QUARTER CUT VS SLAB CUT IN GUITAR WOOD
The definitions of quarter or radial (quarter sawn), slab sawn, slab cut, flat sawn, and "rift sawn" refer to the various ways in which it is possible to cut up a tree’s trunk.
appears in a jazz bass body. Check for the number of parallel grains in the
body of the quarter sawn body.
In the photo above, you can see how different types of cuts appear on the body of a guitar and an electric bass.
On the right you can see how a quarter cut in ash appears on the body of a bass; observe the amount of parallel veins precisely due to this type of section. On the left you can see how the same "flat sawn" (or "rift sawn") cut in ash appears on a Telecaster's body.
With the same amount of wood, the use of one type of cut or another radically changes the appearance of the instrument.
At the bottom of figure 2 on the right you can see the stacked flat cuts highlighted in yellow. It is easy to see how this type of sectioning of the trunk generates only one real SLAB cut, the first at the top, the only one that will have a horizontal grain.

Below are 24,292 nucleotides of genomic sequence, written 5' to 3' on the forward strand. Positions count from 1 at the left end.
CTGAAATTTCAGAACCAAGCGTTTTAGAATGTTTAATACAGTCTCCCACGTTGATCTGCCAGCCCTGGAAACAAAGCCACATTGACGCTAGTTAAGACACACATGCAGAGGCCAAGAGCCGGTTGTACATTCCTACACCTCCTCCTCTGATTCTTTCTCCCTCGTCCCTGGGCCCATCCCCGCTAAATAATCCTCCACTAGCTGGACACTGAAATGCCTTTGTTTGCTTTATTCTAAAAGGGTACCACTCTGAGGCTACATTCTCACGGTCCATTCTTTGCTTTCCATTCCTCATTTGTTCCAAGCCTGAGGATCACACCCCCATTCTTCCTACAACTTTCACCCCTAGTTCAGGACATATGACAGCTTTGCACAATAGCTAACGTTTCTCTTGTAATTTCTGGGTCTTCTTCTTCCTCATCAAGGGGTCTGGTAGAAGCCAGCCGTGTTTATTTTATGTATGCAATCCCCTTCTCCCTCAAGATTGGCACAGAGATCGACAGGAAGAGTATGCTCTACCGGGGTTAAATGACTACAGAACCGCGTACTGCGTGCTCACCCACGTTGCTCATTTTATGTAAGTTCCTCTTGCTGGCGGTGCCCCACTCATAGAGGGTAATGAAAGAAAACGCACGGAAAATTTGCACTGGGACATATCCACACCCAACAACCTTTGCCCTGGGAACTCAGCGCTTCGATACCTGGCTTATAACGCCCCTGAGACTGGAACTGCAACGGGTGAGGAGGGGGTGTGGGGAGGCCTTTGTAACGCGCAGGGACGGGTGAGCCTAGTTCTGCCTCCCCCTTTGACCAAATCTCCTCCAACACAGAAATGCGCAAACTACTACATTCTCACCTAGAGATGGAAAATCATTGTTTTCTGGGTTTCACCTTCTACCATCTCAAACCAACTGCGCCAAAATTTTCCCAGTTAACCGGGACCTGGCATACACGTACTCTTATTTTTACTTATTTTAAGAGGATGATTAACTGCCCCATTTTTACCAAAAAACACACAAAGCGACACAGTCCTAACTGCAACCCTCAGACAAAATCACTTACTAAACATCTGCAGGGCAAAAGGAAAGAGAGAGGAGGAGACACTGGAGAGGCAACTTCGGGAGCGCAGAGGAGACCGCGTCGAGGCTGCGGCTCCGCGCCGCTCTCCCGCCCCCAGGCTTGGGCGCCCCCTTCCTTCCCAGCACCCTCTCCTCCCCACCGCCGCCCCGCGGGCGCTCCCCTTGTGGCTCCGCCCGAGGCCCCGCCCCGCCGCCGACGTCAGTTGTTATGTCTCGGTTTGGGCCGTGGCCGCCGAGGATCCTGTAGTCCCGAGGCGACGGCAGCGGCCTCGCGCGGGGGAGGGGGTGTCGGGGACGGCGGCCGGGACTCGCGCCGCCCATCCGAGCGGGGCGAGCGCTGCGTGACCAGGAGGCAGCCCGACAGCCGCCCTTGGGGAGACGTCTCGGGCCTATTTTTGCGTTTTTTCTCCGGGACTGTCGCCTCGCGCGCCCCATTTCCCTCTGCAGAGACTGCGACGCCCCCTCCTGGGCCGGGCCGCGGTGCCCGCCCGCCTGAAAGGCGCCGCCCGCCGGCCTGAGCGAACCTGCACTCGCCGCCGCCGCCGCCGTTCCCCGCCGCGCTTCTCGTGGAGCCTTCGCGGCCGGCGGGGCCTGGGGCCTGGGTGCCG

All the others once divided into blank (on average two per tree), will show a cross grain (rift sawn) and will represent most of the cuts.
Instead the axes that can be obtained in quarter cut are highlighted in pink. As you will notice, the only REALLY fourth one is the central one of the three, the others at the two extremes already show a slightly inclined vein.
The axes of the quarter are three only if the trunk is cut into four segments of the fourth as is done with the fir dedicated to the soundboards of stringed instruments.
If, on the other hand, the trunk is "displaced" vertically, only one board, quarter cut, will be obtained, the central one.